The Guilt Trip: The Mother-Son Road Trip From Hell!


The Guilt Trip is a decent road trip movie featuring Barbra Streisand as Joyce, the Jewish mother taken to the nth degree, and Seth Rogen as Andy, her far too grounded, no-risk-taker of a son.

He invites her on his road trip to try to sell this cleaner he’s invented that is completely non-toxic. Why? Because his mother has told him about the first man she ever loved – and at the end of the road is that guy.

It’s not a brilliant movie, by any stretch, but the sheer stream of improv from Rogen and Streisand – who is perfectly at ease and completely natural as Joyce and has terrific chemistry with Rogen – works as often as not. They make a completely believable mother and son.

Whether she’s embarrassing her son at dinner, in the company of her friends (played by Kathy Najimy, Miriam Margolyes and Rose Abdoo), or trying to figure how much time they should spend actually looking at the Grand Canyon, Streisand is the perfect realization of the stereotypical Jewish mom – until she’s not. Rogen, on the other hand, is the quintessential son who both loves his mother and wishes she would leave him alone.


There are sequences that don’t work as well as they might, but others – like the the Texas steak-eating challenge (which features a nice turn from Brett Cullen), Andy’s interview at Costco headquarters, and his unexpected audition at The Home Shopping Network – are great fun.

Yvonne Strahovski (Chuck, Dexter) has a nice turn as Andy’s high school sweetheart (aided and abetted by Colin Hanks in a pretty thankless, humorless role as her husband), whose memories are something of a revelation to Joyce – and give us a taste of just how much mother and son don’t know about each other.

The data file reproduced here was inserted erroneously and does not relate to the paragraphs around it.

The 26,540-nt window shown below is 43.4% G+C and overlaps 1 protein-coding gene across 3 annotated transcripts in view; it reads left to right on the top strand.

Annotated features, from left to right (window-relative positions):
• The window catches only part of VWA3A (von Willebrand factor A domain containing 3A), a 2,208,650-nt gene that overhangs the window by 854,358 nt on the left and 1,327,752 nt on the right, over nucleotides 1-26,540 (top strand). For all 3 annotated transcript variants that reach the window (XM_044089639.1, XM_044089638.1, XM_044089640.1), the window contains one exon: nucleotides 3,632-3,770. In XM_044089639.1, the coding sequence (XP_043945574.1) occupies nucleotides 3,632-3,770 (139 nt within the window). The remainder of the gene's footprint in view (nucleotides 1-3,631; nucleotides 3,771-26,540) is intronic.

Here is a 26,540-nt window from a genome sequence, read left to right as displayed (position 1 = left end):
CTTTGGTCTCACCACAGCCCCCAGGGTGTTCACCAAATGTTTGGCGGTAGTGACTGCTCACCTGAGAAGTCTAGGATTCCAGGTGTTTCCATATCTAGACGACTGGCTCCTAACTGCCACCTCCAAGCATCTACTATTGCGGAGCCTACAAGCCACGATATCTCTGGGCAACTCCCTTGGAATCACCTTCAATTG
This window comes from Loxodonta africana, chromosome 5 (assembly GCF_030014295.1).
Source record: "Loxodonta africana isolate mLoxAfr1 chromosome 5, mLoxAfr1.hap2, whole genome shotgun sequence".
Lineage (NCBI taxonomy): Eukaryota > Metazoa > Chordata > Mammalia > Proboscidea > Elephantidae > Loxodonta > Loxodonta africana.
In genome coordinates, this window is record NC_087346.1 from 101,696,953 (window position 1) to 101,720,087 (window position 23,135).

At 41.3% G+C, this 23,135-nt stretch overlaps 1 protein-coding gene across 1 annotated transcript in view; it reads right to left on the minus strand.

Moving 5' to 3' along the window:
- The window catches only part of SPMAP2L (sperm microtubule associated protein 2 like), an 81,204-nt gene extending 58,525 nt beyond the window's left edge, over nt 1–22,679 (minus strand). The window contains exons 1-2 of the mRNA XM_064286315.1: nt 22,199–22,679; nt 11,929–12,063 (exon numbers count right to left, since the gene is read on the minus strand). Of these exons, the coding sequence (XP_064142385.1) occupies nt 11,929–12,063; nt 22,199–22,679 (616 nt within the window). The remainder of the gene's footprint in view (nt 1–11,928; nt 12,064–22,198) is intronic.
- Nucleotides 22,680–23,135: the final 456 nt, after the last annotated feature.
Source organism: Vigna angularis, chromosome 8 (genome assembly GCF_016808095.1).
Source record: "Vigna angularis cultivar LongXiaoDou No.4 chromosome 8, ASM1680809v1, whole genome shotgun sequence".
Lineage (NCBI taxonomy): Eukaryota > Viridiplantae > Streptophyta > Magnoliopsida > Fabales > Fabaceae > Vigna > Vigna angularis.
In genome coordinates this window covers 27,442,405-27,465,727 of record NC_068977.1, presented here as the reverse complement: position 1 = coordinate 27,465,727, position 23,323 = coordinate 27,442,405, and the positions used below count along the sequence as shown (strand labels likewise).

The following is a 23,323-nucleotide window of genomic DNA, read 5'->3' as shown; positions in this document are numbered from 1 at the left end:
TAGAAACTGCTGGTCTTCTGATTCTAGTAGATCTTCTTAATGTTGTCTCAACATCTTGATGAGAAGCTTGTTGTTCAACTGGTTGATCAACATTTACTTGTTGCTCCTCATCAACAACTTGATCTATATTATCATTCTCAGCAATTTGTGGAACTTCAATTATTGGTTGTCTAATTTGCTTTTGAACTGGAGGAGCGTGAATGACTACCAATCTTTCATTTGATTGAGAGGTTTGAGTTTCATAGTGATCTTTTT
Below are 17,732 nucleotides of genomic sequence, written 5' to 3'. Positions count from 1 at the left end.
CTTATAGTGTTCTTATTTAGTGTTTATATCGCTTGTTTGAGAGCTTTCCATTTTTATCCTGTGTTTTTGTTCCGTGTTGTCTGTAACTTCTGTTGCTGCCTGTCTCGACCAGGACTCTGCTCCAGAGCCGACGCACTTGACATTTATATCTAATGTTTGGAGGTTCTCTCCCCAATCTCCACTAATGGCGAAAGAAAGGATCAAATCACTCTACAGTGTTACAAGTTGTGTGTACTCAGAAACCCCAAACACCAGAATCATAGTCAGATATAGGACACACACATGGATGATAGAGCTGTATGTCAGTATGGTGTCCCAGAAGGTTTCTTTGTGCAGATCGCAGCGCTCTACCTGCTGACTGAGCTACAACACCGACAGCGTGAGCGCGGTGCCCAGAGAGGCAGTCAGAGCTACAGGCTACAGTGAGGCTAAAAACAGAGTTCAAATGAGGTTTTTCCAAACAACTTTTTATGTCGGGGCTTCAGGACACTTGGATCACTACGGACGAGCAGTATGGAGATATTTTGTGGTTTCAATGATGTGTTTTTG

I have no idea how much Dan Fogelman’s script resembles the finished product, but it has to have been at least a solid blueprint for improvisation. Anne Fletcher’s direction might a touch too brisk at times but given the flurries of dialogue that make up most of the film, and given that only about half the jokes land, she does nail the best moments with authority.

The Guilt Trip may not be a bravura comedy, where every line is gold but as much of the humor comes from the situations they encounter as the lines they say. The film is a welcome change from the overwhelming percentage of films that want to Be Significant; to Say Stuff, and maybe win over a few Oscar-voters along the way.

It’s a popcorn movie in the traditional sense and, on that level, it works well enough.

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Photos by Sam Emerson/Courtesy of Paramount Pictures